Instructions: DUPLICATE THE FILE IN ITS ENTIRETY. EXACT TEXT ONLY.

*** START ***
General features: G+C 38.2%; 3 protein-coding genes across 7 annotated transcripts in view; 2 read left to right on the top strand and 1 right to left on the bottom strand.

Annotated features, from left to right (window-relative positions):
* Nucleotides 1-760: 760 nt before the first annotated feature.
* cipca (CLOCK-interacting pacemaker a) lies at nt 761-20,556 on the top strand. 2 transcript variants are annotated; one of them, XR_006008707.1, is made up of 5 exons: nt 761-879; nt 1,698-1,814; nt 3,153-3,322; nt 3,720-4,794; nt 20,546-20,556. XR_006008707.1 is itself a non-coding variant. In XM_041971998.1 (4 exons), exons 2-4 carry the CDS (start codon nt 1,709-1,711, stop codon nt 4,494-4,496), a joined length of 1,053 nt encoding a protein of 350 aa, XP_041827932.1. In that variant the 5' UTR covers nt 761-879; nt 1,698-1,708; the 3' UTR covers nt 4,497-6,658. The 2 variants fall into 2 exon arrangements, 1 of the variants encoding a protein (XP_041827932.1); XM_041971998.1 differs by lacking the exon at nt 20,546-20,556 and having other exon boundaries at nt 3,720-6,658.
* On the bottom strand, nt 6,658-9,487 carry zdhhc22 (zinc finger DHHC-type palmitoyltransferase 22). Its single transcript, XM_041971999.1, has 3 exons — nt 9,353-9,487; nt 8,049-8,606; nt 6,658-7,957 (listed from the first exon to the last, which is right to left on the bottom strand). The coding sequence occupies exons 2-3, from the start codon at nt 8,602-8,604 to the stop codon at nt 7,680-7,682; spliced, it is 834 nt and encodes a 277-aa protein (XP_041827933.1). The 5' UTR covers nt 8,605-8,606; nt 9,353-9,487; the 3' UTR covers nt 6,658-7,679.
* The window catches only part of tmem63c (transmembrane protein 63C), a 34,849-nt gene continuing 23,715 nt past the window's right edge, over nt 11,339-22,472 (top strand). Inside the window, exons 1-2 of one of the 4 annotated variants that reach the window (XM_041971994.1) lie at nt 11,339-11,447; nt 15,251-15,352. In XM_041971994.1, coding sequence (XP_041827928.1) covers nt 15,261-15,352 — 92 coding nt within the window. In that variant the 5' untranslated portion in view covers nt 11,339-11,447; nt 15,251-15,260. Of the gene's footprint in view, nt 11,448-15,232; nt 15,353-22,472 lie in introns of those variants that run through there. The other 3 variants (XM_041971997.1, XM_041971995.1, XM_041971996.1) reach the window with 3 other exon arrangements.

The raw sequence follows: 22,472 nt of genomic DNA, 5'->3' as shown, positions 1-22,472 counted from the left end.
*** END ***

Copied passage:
General features: G+C 38.2%; 3 protein-coding genes across 7 annotated transcripts in view; 2 read left to right on the top strand and 1 right to left on the bottom strand.

Annotated features, from left to right (window-relative positions):
* Nucleotides 1-760: 760 nt before the first annotated feature.
* cipca (CLOCK-interacting pacemaker a) lies at nt 761-20,556 on the top strand. 2 transcript variants are annotated; one of them, XR_006008707.1, is made up of 5 exons: nt 761-879; nt 1,698-1,814; nt 3,153-3,322; nt 3,720-4,794; nt 20,546-20,556. XR_006008707.1 is itself a non-coding variant. In XM_041971998.1 (4 exons), exons 2-4 carry the CDS (start codon nt 1,709-1,711, stop codon nt 4,494-4,496), a joined length of 1,053 nt encoding a protein of 350 aa, XP_041827932.1. In that variant the 5' UTR covers nt 761-879; nt 1,698-1,708; the 3' UTR covers nt 4,497-6,658. The 2 variants fall into 2 exon arrangements, 1 of the variants encoding a protein (XP_041827932.1); XM_041971998.1 differs by lacking the exon at nt 20,546-20,556 and having other exon boundaries at nt 3,720-6,658.
* On the bottom strand, nt 6,658-9,487 carry zdhhc22 (zinc finger DHHC-type palmitoyltransferase 22). Its single transcript, XM_041971999.1, has 3 exons — nt 9,353-9,487; nt 8,049-8,606; nt 6,658-7,957 (listed from the first exon to the last, which is right to left on the bottom strand). The coding sequence occupies exons 2-3, from the start codon at nt 8,602-8,604 to the stop codon at nt 7,680-7,682; spliced, it is 834 nt and encodes a 277-aa protein (XP_041827933.1). The 5' UTR covers nt 8,605-8,606; nt 9,353-9,487; the 3' UTR covers nt 6,658-7,679.
* The window catches only part of tmem63c (transmembrane protein 63C), a 34,849-nt gene continuing 23,715 nt past the window's right edge, over nt 11,339-22,472 (top strand). Inside the window, exons 1-2 of one of the 4 annotated variants that reach the window (XM_041971994.1) lie at nt 11,339-11,447; nt 15,251-15,352. In XM_041971994.1, coding sequence (XP_041827928.1) covers nt 15,261-15,352 — 92 coding nt within the window. In that variant the 5' untranslated portion in view covers nt 11,339-11,447; nt 15,251-15,260. Of the gene's footprint in view, nt 11,448-15,232; nt 15,353-22,472 lie in introns of those variants that run through there. The other 3 variants (XM_041971997.1, XM_041971995.1, XM_041971996.1) reach the window with 3 other exon arrangements.

The raw sequence follows: 22,472 nt of genomic DNA, 5'->3' as shown, positions 1-22,472 counted from the left end.